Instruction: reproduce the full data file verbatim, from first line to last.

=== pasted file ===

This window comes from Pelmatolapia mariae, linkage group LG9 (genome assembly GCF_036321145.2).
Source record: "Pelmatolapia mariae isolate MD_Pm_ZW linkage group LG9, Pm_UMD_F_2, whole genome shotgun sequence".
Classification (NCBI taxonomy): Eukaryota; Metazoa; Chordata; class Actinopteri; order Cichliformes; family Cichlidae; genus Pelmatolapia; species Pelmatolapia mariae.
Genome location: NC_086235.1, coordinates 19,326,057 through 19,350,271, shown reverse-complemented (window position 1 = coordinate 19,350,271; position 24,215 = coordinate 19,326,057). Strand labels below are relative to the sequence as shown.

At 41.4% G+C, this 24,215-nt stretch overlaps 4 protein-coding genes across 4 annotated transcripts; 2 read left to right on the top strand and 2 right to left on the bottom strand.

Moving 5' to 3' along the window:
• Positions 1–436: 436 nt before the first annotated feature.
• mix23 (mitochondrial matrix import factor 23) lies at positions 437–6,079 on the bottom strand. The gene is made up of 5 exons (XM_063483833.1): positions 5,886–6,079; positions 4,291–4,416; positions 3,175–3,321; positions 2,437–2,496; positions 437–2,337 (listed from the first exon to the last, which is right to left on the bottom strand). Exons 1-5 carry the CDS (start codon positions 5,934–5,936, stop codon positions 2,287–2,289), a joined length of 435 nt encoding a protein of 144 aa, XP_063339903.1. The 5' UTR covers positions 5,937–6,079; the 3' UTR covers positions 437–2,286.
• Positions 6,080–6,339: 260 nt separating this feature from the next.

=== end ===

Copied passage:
This window comes from Pelmatolapia mariae, linkage group LG9 (genome assembly GCF_036321145.2).
Source record: "Pelmatolapia mariae isolate MD_Pm_ZW linkage group LG9, Pm_UMD_F_2, whole genome shotgun sequence".
Classification (NCBI taxonomy): Eukaryota; Metazoa; Chordata; class Actinopteri; order Cichliformes; family Cichlidae; genus Pelmatolapia; species Pelmatolapia mariae.
Genome location: NC_086235.1, coordinates 19,326,057 through 19,350,271, shown reverse-complemented (window position 1 = coordinate 19,350,271; position 24,215 = coordinate 19,326,057). Strand labels below are relative to the sequence as shown.

At 41.4% G+C, this 24,215-nt stretch overlaps 4 protein-coding genes across 4 annotated transcripts; 2 read left to right on the top strand and 2 right to left on the bottom strand.

Moving 5' to 3' along the window:
• Positions 1–436: 436 nt before the first annotated feature.
• mix23 (mitochondrial matrix import factor 23) lies at positions 437–6,079 on the bottom strand. The gene is made up of 5 exons (XM_063483833.1): positions 5,886–6,079; positions 4,291–4,416; positions 3,175–3,321; positions 2,437–2,496; positions 437–2,337 (listed from the first exon to the last, which is right to left on the bottom strand). Exons 1-5 carry the CDS (start codon positions 5,934–5,936, stop codon positions 2,287–2,289), a joined length of 435 nt encoding a protein of 144 aa, XP_063339903.1. The 5' UTR covers positions 5,937–6,079; the 3' UTR covers positions 437–2,286.
• Positions 6,080–6,339: 260 nt separating this feature from the next.